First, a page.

First, I waited until I could be totally chilled, relaxed and in a good space. I chose a Sunday when we had no plans - when I could play with the kids, get them involved if they wanted or work on it while they were busy chasing each other around the house. I didn't even let their crashing and yelling disturb my pie-zen. It helped that mid-day my parents came to pick them up for fun. I'm not going to lie, this is when I *actually* made the pie.
First, the dough. I've only ever made all shortening crusts. One time when I was trying to be a better person, I tried my hand at an all butter crust. The all butter crust did not love me. The all shortening crust is how I was taught and makes a serviceable dough. McDermott has a recipe for half shortening and half butter and this is what I went with because it's what I had on hand - she recommends using leaf lard for pie dough but that was a little too much commitment for me at this point. She has recipes for all butter, gluten free and many more.
McDermott's dough making tips may have not changed my life, but they changed my dough game FOREVER. First, I chilled all the ingredients and tools (rather than just the fat and water). That means that I put the measured flour, salt, shortening, and butter in the freezer. I put the mixing bowl in the freezer. I put the ice water in the freezer. Only when everything was super cold did I start to assemble the dough.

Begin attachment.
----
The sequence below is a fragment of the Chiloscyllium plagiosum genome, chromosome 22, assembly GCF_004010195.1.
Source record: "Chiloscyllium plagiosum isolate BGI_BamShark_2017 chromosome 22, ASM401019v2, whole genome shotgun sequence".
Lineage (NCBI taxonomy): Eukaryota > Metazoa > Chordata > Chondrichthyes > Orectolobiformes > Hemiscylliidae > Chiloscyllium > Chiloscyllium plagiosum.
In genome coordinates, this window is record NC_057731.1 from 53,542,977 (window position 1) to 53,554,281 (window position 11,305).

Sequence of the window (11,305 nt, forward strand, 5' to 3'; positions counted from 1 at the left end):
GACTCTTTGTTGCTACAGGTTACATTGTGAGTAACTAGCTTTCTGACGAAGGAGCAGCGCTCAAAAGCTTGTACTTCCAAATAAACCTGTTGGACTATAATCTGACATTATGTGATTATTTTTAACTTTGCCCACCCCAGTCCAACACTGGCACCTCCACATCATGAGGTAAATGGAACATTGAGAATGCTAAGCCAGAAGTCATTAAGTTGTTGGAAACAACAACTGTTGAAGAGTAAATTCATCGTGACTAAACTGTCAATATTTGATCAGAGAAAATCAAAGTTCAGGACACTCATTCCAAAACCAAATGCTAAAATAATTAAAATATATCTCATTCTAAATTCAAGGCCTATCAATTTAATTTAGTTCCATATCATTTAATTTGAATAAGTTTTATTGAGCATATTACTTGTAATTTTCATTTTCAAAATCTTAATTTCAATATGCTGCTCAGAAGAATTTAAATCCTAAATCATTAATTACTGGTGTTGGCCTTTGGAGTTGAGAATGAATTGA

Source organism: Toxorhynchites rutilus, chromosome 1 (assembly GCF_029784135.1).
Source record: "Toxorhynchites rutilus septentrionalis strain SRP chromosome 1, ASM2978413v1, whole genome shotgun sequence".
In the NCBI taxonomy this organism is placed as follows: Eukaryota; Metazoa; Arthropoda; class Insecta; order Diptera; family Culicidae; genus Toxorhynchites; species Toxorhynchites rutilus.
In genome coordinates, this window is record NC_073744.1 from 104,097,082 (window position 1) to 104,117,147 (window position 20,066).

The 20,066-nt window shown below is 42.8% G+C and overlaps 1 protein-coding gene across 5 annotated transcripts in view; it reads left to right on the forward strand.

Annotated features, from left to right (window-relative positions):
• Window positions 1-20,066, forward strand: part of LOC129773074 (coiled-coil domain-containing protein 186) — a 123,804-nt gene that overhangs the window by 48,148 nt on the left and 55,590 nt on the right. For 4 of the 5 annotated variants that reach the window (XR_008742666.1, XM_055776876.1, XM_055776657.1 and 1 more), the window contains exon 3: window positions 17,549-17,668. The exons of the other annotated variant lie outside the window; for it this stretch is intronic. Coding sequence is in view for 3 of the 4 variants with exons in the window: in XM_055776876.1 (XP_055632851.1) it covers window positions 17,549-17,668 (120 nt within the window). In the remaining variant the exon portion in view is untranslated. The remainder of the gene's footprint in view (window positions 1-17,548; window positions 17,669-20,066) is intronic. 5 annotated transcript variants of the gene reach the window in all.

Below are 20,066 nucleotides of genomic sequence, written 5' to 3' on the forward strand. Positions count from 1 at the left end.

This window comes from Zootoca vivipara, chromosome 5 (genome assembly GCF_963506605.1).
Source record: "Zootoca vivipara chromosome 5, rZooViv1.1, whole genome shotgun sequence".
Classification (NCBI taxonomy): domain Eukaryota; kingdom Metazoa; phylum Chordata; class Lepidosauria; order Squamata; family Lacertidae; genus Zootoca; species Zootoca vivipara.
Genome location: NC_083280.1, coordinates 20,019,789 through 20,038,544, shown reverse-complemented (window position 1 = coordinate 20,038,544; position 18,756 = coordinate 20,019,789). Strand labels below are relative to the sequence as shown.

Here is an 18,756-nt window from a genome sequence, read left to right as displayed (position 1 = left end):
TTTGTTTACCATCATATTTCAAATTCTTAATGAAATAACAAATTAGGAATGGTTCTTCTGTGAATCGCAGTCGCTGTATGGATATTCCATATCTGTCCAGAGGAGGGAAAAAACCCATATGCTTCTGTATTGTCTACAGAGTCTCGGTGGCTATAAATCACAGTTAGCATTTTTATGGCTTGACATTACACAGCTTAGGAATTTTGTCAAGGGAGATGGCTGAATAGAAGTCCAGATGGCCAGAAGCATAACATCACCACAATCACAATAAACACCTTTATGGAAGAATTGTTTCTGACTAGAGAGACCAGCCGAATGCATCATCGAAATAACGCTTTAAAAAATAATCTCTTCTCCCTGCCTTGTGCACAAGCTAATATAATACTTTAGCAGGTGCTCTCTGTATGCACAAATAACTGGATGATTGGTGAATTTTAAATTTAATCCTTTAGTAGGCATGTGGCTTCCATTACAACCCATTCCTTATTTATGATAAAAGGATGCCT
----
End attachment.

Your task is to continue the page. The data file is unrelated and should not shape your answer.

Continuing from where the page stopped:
Secondly, I prepared a dish of ice cubes on the side. Why, you ask? One of Kate's tips is that if you use the 'smoosh' method, which means that you combine the dough ingredients by hand, that cold hands are optimal and to use ice. When the heat from my hands started warming the fats a little too much while smooshing, the handy bowl of ice was there for me to cool them off again for further smooshing action.
Lastly, I've read a lot of dough recipes and McDermott's description of what the dough should feel like and look like was a little different. She said the fat should have varying sizes including pea and almond sized pieces and when adding the cold water, once you can pinch the dough together and it holds, it's ready. The variation in fat size was new to me, I've heard pea sized, but always assumed I needed a more consistent size and texture and also looked for the dough to 'come together' instead of the pinch method. Here's what my dough looked like after it was ready to turn out and wrap into 'chubby disks' to chill: